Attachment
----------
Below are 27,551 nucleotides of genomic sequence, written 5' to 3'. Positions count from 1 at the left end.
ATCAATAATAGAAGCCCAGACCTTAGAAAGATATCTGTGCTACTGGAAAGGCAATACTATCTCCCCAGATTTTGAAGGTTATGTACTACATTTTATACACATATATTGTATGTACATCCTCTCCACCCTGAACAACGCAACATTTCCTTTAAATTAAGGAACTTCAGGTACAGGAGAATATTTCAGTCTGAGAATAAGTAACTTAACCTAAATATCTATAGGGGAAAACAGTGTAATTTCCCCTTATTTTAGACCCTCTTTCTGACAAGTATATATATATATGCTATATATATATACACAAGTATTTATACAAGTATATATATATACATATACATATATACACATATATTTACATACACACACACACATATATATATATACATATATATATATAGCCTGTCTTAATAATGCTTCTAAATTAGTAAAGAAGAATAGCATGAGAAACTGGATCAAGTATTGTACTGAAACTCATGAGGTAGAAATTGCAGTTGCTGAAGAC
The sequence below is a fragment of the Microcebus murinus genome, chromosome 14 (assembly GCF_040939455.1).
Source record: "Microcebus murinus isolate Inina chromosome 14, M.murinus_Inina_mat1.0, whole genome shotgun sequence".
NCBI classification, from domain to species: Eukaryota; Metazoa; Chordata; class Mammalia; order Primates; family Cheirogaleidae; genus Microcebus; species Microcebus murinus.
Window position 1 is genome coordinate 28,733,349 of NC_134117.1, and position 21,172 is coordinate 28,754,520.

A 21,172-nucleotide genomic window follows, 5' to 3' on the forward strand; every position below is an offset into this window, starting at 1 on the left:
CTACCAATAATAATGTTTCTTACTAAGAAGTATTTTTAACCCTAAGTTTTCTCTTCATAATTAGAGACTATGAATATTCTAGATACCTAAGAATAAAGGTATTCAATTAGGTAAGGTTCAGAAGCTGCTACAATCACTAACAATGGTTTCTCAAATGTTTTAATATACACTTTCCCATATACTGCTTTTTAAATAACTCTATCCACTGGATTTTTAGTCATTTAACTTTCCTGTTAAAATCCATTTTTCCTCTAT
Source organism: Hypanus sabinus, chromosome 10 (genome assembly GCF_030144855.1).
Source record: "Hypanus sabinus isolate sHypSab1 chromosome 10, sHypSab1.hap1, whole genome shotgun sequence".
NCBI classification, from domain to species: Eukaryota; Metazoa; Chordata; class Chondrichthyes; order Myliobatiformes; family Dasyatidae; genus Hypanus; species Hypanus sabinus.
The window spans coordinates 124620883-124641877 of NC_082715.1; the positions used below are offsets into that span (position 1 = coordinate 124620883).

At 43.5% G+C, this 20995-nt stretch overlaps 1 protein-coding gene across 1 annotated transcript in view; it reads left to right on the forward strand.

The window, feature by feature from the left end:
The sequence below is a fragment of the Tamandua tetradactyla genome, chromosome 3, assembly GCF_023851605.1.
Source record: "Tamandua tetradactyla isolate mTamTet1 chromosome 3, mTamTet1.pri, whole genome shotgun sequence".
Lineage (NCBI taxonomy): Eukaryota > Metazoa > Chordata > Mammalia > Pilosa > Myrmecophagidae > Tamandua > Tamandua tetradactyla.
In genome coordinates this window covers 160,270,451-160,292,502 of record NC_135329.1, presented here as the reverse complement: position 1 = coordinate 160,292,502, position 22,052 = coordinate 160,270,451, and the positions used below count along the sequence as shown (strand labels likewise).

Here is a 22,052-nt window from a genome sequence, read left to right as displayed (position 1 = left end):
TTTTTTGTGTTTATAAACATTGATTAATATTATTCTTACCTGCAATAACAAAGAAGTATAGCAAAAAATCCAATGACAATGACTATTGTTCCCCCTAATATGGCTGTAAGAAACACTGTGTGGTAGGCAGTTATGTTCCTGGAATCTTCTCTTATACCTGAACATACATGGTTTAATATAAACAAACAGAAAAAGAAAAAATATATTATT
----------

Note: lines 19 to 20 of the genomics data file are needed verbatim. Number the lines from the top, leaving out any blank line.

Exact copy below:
Here is a 22,052-nt window from a genome sequence, read left to right as displayed (position 1 = left end):
TTTTTTGTGTTTATAAACATTGATTAATATTATTCTTACCTGCAATAACAAAGAAGTATAGCAAAAAATCCAATGACAATGACTATTGTTCCCCCTAATATGGCTGTAAGAAACACTGTGTGGTAGGCAGTTATGTTCCTGGAATCTTCTCTTATACCTGAACATACATGGTTTAATATAAACAAACAGAAAAAGAAAAAATATATTATT